Everyday at Fundera, we speak to small business owners around the country who want a loan. However, one of our goals is to transition them from using the word “want” to the word “need”. If you are currently consulting your clients about their working capital options (which we hope you are), we challenge you to adopt that same goal.
Why? Many businesses want a loan, but a loan is one heck of a commitment, so before they take the plunge, it’s important you work with your clients to ensure that they do in fact NEED this working capital, and the reason they plan on taking this debt is valid.
How do you do this? Perform a cost-benefit analysis with your clients that are evaluating a small business loan.
Work with your customers to prove that:
Benefit > Cost
Or that the benefit of this debt outweighs the cost. Sit down with your client and ask them:
- How can we prove this loan will advance your business?
- Is there any way we can verify that this loan will increase revenue?
That’s why it’s important you understand your client’s loan purpose. Just as with most things, there are good uses and bad uses for borrowed funds.
Sales from an additional location would certainly contribute to revenue. The client needs to have researched the demand and feel confidant that the new location will perform as expected. Help them create a monthly sales forecast and be sure that the forecasted sales are greater than what the monthly loan payment would be
2. Consolidating Debt
Consolidating business debt is often a very smart move, and something you should try to do with your clients that have multiple loans. It helps reduce the number of creditors they are working with. However, it’s only worthwhile if the client can get a better interest rate.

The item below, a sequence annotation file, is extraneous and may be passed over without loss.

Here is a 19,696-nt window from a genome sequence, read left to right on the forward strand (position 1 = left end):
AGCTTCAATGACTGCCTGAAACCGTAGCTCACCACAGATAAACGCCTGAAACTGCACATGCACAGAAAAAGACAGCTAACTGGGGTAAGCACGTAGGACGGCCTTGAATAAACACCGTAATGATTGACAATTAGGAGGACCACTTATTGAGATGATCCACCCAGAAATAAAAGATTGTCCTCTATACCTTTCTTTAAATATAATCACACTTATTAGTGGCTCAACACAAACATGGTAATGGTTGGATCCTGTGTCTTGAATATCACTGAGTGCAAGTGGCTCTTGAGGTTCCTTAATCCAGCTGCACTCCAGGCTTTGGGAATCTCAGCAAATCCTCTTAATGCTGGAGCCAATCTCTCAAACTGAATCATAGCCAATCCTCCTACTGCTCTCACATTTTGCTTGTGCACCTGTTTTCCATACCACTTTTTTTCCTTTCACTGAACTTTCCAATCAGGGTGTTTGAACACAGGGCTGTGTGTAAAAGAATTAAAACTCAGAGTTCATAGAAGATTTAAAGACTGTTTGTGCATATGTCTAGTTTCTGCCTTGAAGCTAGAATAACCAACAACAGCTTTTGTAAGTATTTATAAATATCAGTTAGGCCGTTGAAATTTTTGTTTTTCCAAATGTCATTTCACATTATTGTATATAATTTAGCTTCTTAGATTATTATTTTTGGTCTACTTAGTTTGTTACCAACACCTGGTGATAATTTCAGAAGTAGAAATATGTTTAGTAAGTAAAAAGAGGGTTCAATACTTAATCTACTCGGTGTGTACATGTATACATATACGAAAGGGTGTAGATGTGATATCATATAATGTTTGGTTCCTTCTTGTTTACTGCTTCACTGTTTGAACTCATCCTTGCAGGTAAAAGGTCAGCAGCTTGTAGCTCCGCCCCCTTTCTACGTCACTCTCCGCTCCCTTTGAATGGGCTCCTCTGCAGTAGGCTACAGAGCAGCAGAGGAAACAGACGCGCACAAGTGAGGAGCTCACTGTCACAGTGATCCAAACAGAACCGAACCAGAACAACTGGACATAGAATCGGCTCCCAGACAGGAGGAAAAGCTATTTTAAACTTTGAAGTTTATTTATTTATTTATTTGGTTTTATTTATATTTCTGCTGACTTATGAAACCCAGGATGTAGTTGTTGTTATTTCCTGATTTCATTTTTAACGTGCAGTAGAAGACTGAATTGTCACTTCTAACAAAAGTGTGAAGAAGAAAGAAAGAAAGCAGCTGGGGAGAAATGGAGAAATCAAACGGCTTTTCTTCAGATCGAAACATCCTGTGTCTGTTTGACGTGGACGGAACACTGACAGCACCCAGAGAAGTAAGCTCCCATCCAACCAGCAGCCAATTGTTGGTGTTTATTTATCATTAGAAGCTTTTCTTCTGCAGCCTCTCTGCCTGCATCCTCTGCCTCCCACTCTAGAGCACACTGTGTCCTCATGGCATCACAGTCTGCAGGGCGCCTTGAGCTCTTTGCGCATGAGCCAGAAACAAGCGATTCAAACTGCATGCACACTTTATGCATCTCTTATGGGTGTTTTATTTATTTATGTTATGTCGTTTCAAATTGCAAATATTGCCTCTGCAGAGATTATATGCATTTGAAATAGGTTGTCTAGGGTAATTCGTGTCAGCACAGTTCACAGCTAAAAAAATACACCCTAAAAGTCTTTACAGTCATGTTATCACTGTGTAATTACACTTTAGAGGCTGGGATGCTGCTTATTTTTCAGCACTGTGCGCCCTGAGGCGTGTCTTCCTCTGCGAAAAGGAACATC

3. Cash Flow Gaps
If your client is currently waiting to get paid from their customers and they expect it to be a few months before that happens, taking out a short-term loan to overcome this gap can be a good decision, as they know the cash will eventually come in.
If your client has a marketing channel that they know works, it might be worth it to take out a loan to invest in that channel. After all, it takes money to make money. Just make sure that the channel is a profitable channel (meaning they make more money off the customers they acquire through it than they spend in acquiring the customer).
1. Paying Overdue Bills
Taking on debt to pay bills is creating a dangerous cycle. Unless your client is, without a doubt, expecting to receive a major cash infusion, they’ll just be creating more problems for his or herself later.
2. Paying Off Another Loan With Lower (or Equal) Interest Rate
If the new loan is of equal or greater interest rate, don’t let your client even think about it. The monthly payment may be lower, but that could be related to the terms of the loan.
3. Buying Something Just to Get a Discount
While we all love a good sale, if your client can’t link the purchase of the discounted inventory or supplies to increasing sales, it’s simply not worth it.
Of course, this isn’t black and white, and this is only a handful of situations. Borrowers #1 use of funds is for “working capital”, but they’re all using this working capital in many, many different ways.
This is what is so exciting about your role in your client’s loan search. With your financial prowess, you are able to sit down with them, identify their loan purpose, and work to figure out what this cash influx will do for their business. If together you can verify that the cost they will incur to take on this debt will be much less than the benefit it will eventually bring, than you can confidently tell your client this is indeed a good decision for their growing business.
Meredith Wood is the Editor-in-Chief at Fundera, an online marketplace for small business loans that matches business owners with the best funding providers for their business. Prior to Fundera, Meredith was the CCO at Funding Gates. Meredith is a resident Finance Advisor on American Express OPEN Forum and an avid business writer. Her advice consistently appears on such sites as Yahoo!, Fox Business, Amex OPEN, AllBusiness, and many more.